Mercedes CLK v Audi A4 v Volvo C70 v Saab 9-3
If you ignore the new wave of coupé-cabriolets, a traditional soft-top is a great used buy. We pick the best from four...
Want to own a drop-top, but need space as well? The answer is to seek out a four-seater cabrio – and there are plenty around.
The arrival of more convertibles with folding hard-tops has led to traditional fabric-hooded models becoming more affordable than ever. Here, we look at four soft-tops which cost as much as £40,000 when new. Today, they’re avail- able for the price of a three-year-old Ford Mondeo. All have a classy image, room for four and a decent boot – and roof-down motoring is only seconds away. Better still, heavy-duty hoods mean you won’t suffer when the sun isn’t shining.
Our used test pits a pair of Swedish offerings, from Volvo and Saab, against the German might of Audi and Mercedes, in a rematch of the second-round fixture in the recent football World Cup. Here’s how the sides line up. Swe-den is well represented, with the Saab 9-3 Convertible first up. It has solid build, distinctive looks and a classy image, while powerful turbo versions with up to 230bhp provide serious pace. Volvo‘s long-serving C70 arrived in 1997, and has only just been replaced. It boasts smart looks and a spacious cabin.
Up against the Scandinavian duo are two classy Germans. Audi’s Cabriolet is arguably the most dated here to drive, but its refined styling and quality still command attention. The more youthful Mercedes CLK dates from 1997, and has a broad engine line-up and decent build. All have been a huge success, but finding a good one still requires more care than for a conventional tin-top, because complicated soft-top seals and motors can cost hundreds to replace.
Also remember that early examples of our four are approaching 10 years old, and are likely to have had plenty of owners. Traditionally, cabrios do lower mileages than hard-tops, which means finding a reasonably youthful engine shouldn’t be difficult. However, condition is more important than age.
None of these represents the last word in dynamics or rigidity. A flexing chassis and scuttle shake will come as standard, so if you’re after a sports car, you’ll be disappointed. However, if you want an everyday model that can hack it rain or shine, look no further.
VERDICT 1st Mercedes CLK Although it’s the most expensive here, the Mercedes CLK looks every bit the modern cabrio. The rear seats offer adequate space, and if you buy a car with a decent service history, you should avoid major financial upheaval. However, running costs will be higher than for either of its Swedish rivals.
2nd Audi A4 Ageless looks make this a popular choice with second-hand buyers, although the new corporate grille of the current machine has finally dated this handsome car. Still, bulletproof reliability and solid build mean the Cabriolet should age well, while running costs won’t break the bank.
3rd Volvo C70 Available for anywhere between £6,000 and nearly £20,000, the Volvo has enjoyed the longest production run of our foursome. However, when buying post-2002 examples, bear in mind that the rival models from Audi, Saab and Mercedes feature next-generation technology.
4th Saab 9-3 Dated styling and unusual interior will put off many buyers, but forgive the looks and you’ll get a spacious and sturdy cabriolet. Turbo and V6 versions offer decent pace, although late Aero examples are unruly and highlight handling deficiencies. Stick to lesser models to avoid disappointment.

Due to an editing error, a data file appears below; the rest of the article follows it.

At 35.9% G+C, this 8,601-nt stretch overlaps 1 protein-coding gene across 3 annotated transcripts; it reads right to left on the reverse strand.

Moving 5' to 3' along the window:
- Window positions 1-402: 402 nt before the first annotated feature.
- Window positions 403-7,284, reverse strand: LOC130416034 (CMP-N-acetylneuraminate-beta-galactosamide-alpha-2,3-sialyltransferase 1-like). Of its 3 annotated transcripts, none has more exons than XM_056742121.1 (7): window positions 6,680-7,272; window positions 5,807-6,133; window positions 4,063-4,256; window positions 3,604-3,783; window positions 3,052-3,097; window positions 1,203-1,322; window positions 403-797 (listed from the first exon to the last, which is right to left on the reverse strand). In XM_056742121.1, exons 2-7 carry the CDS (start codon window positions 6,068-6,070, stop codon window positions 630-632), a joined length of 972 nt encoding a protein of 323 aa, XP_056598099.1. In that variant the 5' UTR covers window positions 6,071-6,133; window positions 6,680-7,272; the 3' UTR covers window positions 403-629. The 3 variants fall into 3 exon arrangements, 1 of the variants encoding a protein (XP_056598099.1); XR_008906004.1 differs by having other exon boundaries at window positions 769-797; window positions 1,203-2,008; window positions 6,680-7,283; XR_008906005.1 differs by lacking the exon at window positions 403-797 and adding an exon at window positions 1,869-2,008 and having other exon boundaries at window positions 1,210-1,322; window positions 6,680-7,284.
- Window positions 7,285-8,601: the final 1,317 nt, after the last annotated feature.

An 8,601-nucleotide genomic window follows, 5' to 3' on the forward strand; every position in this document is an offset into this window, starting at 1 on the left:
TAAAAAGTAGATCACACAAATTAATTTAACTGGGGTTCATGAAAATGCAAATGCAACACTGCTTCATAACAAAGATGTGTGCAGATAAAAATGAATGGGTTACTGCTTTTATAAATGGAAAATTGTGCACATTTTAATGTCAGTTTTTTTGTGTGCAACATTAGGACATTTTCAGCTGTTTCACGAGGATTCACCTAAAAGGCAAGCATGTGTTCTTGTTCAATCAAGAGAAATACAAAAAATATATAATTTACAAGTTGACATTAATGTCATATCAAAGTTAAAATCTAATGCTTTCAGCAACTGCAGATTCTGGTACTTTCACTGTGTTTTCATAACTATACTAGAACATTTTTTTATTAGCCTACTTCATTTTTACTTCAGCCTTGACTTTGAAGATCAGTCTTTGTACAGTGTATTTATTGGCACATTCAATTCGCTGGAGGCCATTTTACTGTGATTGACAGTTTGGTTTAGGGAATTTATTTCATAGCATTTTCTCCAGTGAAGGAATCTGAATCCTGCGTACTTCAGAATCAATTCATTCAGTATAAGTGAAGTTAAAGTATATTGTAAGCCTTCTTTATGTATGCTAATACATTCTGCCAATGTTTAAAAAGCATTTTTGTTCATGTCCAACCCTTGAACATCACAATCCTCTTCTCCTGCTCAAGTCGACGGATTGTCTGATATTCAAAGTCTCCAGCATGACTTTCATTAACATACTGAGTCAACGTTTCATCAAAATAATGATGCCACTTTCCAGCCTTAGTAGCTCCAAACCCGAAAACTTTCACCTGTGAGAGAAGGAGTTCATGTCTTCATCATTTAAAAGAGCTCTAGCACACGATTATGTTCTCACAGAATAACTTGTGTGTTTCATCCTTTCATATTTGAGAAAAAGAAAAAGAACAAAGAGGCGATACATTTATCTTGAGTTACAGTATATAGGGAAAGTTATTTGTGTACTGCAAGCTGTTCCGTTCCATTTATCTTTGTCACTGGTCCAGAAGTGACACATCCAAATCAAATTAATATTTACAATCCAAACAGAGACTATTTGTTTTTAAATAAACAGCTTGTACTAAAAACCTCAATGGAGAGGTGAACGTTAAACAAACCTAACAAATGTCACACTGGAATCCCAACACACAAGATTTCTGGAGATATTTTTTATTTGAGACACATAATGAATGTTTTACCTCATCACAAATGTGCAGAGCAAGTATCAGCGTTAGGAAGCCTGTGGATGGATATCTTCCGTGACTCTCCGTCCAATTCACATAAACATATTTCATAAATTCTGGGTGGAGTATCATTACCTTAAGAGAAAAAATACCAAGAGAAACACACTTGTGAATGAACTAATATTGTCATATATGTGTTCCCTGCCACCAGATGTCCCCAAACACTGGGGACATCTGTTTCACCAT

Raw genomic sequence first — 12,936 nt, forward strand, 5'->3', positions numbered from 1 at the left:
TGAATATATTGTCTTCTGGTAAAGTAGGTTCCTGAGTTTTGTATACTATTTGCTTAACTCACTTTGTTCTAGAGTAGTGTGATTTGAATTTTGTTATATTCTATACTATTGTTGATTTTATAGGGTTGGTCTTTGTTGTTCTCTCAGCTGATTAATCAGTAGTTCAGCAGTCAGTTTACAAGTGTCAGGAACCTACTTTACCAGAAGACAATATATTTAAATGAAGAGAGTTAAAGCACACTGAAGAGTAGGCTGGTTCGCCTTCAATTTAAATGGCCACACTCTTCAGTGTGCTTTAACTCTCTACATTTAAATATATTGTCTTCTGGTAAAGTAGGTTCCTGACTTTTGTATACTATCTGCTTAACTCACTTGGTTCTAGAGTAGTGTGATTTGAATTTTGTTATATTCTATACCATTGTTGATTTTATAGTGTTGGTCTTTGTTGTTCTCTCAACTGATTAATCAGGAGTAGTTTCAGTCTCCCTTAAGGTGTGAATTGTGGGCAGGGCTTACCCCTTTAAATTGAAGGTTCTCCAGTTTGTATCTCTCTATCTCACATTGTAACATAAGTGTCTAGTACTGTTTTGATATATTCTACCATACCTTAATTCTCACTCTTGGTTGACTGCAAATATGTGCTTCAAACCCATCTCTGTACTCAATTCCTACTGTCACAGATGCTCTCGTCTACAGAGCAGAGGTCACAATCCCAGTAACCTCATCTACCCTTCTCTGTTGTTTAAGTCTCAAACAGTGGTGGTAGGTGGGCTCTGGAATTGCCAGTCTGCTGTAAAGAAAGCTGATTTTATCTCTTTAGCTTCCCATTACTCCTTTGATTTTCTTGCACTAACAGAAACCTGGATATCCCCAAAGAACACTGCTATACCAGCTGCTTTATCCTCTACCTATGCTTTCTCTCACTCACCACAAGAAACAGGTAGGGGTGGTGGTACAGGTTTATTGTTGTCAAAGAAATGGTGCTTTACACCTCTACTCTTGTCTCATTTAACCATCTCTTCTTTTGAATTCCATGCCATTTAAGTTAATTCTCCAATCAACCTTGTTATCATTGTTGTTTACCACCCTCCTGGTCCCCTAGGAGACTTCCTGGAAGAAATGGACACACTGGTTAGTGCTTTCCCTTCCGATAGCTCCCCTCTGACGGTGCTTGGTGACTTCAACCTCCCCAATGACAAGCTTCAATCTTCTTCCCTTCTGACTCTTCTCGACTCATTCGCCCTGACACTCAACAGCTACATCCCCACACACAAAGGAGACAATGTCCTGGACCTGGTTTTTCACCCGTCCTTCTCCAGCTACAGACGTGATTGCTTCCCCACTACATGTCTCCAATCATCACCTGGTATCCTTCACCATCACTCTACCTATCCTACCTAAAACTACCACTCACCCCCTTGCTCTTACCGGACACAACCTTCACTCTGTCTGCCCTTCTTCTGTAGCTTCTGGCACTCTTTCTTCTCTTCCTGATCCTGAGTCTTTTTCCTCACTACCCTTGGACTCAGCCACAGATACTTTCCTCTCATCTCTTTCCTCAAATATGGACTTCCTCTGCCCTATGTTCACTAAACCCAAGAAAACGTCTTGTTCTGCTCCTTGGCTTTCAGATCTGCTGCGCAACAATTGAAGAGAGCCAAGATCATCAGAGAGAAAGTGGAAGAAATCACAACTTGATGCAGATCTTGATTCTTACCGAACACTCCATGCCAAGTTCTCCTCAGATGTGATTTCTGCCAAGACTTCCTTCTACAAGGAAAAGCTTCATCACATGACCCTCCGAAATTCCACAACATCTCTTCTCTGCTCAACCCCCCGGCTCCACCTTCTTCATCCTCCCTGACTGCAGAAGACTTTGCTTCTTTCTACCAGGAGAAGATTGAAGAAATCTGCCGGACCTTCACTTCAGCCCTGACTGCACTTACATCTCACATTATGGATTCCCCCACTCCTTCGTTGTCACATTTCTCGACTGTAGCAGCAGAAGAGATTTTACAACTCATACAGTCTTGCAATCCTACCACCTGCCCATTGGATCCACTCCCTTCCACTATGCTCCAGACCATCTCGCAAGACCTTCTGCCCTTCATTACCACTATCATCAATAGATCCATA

Saab 9-3 (1998-2002) The Saab is one of the sector’s elder statesmen, and that shows up in the car’s stodgy road manners and flex-prone chassis. Performance on most variants is modest. Exceptions are the 154bhp 2.0-litre light-pressure turbo and 185bhp turbo models, which give durable, fast and reasonably economical power.
Flies in the ointment include expensive running costs and an appetite for front tyres on turbo versions. Prices start at £6,000 for a 2.0i, although a 1999 V-reg example of the fire-breathing Aero can be yours for about £9,000.
Volvo C70 (1999-2005) It's the best-looking car here, but the Volvo is let down by its dated dash. Choose from a range of engines, including a 163bhp 2.0T turbo, 193bhp 2.4-litre petrol and 240bhp 2.4 T5 range-topper. A 2002 revamp brought a fresh grille and lights, and boosted the flagship’s power to 245bhp.
Autos are popular, and a five-speed self-shifter replaced the original four-ratio box in 2001. Budget on £6,000 for a 1999 2.0T with 65,000 miles, while an auto adds £500-£600. Late 55-reg cars fetch as much as £19,000, and are still available within the franchised dealer network.
Mercedes CLK (1997-2002) The lure of the three-pointed star is naturally strong on used forecourts. There’s a fine engine line-up, and enough supply to be choosy. The CLK 230 Kompressor boasts a 193bhp 2.3-litre unit, and starts from around £12,000 for an R-reg model with 77,000 miles on the clock.
The CLK 320 has a 218bhp 3.2-litre V6, and a 1997 version should cost £8,000 and up. From 1999, there’s also a 275bhp 4.3 V8 CLK 430. In mid-2000, the CLK 200 Kompressor arrived, offering a 163bhp 2.0 supercharged unit with a six-speed manual or five-ratio auto.
Audi Cabriolet (1996-2002) While the oldest car here is showing its age, it was the class of the field when new. You can pick up 1.8-litre examples for around £5,000, but go for only well specced and cared-for models. Engine options include a fast 2.8-litre petrol, and post-1997 cars boast sportier suspension.
Mechanically, the Audi is remarkably robust. Clatter-prone engines aside, look out for the usual problems that afflict cars of this vintage – notably shot dampers and brakes. Lifeless steering and an uninspiring drive also mean it’s not one for enthusiastic motorists.